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TYPES OF SHARKS
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Shortfin Mako Shark
The Mako Shark is also known as
the Bonito & Blue pointer.
- SHORTFIN MAKO SHARK
Scientific Name.... Isurus Oxyrinchus
Family Name...... Lamnidae
- General Information: The
shortfin mako shark is the most spindle-shaped shark of the mackeral
family, with a long, conical snout, short pectoral fins, and a
crescent-shaped caudal fin. The shortfin mako shark is the shark
thats featured in Ernest Hemingway's novel The Old Man and the
Sea, is well known as a sport fish.
- Size: Mako pups are born at a length of 23.
to 27.6 inches.
Mako sharks can grow to lengths about 13 feet ( 3.95m ).
- Teeth: Shortfin mako sharks teeth are visible
even when its mouth is closed. They have long slender, smooth-edged
Prey grabbed by these teeth are not likely to get away!
- Color: Their color is a brilliant metallic
blue dorsally and white ventrically.
- Feeding Habits: The adult makos feed mainly
on large fish such as tuna, swordfish, billfish squid and cetaceans.
The baby makos feed on small fish and squid.
- Social Behaviour: The shortfin mako usually
occurs singly, although they will at times aggregate, especially
around a food source. Makos have been observed chasing each other
away from baits. They have been known to swim in figure-eights
and jaw gape, which has been interpreted as an aggressive display.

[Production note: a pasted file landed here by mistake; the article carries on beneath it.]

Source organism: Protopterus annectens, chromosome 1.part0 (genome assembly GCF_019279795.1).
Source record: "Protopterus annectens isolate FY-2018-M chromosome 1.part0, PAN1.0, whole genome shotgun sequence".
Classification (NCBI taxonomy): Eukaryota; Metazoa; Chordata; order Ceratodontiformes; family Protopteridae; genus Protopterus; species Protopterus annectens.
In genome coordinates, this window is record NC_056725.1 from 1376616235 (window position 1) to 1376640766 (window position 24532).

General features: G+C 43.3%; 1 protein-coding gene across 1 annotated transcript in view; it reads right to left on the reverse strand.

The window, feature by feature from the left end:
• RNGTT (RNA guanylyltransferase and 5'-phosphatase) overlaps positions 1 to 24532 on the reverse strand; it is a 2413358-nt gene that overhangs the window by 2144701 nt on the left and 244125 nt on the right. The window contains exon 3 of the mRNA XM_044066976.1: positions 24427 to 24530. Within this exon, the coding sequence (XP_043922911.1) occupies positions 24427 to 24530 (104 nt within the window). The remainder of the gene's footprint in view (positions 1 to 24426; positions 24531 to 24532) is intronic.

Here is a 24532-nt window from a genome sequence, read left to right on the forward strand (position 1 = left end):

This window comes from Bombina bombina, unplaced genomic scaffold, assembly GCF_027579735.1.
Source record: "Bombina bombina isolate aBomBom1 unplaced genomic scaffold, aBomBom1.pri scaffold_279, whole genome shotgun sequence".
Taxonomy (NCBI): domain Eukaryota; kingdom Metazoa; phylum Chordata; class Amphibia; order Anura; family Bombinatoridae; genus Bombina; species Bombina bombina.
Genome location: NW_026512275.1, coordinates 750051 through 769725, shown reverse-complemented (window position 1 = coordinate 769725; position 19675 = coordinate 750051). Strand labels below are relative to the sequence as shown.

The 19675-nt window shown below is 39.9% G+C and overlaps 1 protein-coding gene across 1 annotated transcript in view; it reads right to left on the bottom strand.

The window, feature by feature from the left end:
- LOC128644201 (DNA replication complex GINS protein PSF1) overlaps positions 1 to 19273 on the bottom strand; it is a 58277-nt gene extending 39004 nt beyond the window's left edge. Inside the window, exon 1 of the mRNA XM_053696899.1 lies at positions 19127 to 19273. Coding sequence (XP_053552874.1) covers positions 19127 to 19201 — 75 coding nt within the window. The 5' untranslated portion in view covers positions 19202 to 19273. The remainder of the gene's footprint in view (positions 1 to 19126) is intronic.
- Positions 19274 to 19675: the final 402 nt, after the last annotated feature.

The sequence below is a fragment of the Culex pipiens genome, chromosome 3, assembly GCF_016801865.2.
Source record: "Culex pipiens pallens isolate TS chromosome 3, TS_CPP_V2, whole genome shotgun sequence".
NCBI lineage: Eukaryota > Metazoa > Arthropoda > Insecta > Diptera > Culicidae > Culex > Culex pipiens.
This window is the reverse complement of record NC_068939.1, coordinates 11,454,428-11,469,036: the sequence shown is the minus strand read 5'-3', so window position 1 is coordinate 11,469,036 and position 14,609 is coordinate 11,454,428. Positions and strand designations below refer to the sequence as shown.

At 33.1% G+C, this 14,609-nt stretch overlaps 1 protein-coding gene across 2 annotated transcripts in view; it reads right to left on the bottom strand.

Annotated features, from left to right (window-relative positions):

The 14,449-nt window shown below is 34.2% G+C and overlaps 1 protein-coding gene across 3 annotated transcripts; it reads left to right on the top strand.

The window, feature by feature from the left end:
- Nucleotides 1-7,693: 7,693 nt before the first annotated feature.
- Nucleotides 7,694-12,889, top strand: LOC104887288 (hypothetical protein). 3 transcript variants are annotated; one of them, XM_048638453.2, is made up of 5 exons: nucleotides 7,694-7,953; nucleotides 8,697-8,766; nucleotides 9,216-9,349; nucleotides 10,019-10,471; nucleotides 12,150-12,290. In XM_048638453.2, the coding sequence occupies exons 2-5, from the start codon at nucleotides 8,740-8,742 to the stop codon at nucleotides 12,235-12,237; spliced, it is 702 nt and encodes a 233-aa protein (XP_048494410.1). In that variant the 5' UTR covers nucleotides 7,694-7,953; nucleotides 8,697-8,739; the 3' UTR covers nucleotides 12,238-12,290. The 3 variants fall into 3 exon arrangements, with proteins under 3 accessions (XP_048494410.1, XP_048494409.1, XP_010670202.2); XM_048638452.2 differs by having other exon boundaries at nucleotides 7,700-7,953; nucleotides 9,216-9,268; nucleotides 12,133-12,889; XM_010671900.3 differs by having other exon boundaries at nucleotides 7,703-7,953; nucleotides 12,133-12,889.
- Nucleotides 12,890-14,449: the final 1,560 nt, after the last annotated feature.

- Habitat | Migration | Distribution: Shorfin
makos are worldwide and live offshore in tropical and temperate
waters, from the surface down to 490 feet ( 150 m ). They are
rarely encountered, but may be seen by open-water divers.
- Life Span: There is still some uncertainty
about its life-span, but it is suspected to reach ages of between
- Reproduction: Shortfin makos are viviparous,
but lack a placental connection. Older embryos eat some of the
eggs and smaller embryos while still in the uterus during the
gestation period of 15-18 months.
- Swimming: Shortfin mako sharks are the speed
demons of the shark world. They can swim very fast and is capable
of spectacular leaps of 20 feet in the air when hooked and achieving
bursts of speed of more than 22mph. One is known to have traveled
1,322 miles in 37 days.
- Shark Attacks: They are potentially dangerous
and have attacked humans. However, attacks on fishing boats, when
a angry mako leaps into a boat after being caught on the end of
a fishing line, are more likely to occur.
- Population Report: Not uncommon; however, reduced
by developing fisheries.